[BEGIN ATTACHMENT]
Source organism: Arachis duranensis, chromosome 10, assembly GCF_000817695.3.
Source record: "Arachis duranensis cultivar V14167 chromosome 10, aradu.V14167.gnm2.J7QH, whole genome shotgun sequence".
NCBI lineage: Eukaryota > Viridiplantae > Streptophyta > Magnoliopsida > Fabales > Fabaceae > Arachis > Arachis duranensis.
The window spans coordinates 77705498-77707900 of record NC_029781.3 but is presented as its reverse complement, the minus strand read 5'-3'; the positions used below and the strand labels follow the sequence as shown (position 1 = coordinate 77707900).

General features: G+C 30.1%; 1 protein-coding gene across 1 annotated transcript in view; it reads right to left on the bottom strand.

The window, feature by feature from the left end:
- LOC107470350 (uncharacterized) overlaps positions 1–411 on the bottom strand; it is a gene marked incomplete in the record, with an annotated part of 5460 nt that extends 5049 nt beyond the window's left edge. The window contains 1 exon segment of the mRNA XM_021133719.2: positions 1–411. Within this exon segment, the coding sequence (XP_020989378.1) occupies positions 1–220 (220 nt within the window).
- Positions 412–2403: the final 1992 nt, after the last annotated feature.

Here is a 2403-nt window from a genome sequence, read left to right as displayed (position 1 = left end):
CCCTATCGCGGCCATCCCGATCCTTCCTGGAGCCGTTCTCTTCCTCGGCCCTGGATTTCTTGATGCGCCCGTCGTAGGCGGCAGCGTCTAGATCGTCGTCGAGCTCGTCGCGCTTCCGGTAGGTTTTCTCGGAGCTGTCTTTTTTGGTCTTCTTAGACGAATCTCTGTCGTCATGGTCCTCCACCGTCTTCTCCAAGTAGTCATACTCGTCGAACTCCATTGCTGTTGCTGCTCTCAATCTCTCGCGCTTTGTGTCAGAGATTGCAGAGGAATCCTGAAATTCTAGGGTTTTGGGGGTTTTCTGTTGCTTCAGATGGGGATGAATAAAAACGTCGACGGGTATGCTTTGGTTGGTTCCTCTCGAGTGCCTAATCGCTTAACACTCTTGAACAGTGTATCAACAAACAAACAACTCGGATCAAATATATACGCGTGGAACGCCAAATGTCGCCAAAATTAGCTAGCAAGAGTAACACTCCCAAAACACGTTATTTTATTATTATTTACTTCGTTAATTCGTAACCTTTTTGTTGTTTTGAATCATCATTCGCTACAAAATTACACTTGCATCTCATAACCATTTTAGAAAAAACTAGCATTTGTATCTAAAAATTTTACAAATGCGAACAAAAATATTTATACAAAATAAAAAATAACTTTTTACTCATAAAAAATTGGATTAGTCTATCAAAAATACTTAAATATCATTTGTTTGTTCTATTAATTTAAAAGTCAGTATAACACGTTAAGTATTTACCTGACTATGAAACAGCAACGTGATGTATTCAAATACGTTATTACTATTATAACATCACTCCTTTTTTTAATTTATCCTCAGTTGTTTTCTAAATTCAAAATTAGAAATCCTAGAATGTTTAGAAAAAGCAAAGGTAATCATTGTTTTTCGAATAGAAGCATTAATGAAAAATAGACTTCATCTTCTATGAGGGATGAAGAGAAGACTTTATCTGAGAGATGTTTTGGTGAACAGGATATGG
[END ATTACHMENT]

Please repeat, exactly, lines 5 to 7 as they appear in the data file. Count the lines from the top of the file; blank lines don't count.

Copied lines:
General features: G+C 30.1%; 1 protein-coding gene across 1 annotated transcript in view; it reads right to left on the bottom strand.

The window, feature by feature from the left end:
- LOC107470350 (uncharacterized) overlaps positions 1–411 on the bottom strand; it is a gene marked incomplete in the record, with an annotated part of 5460 nt that extends 5049 nt beyond the window's left edge. The window contains 1 exon segment of the mRNA XM_021133719.2: positions 1–411. Within this exon segment, the coding sequence (XP_020989378.1) occupies positions 1–220 (220 nt within the window).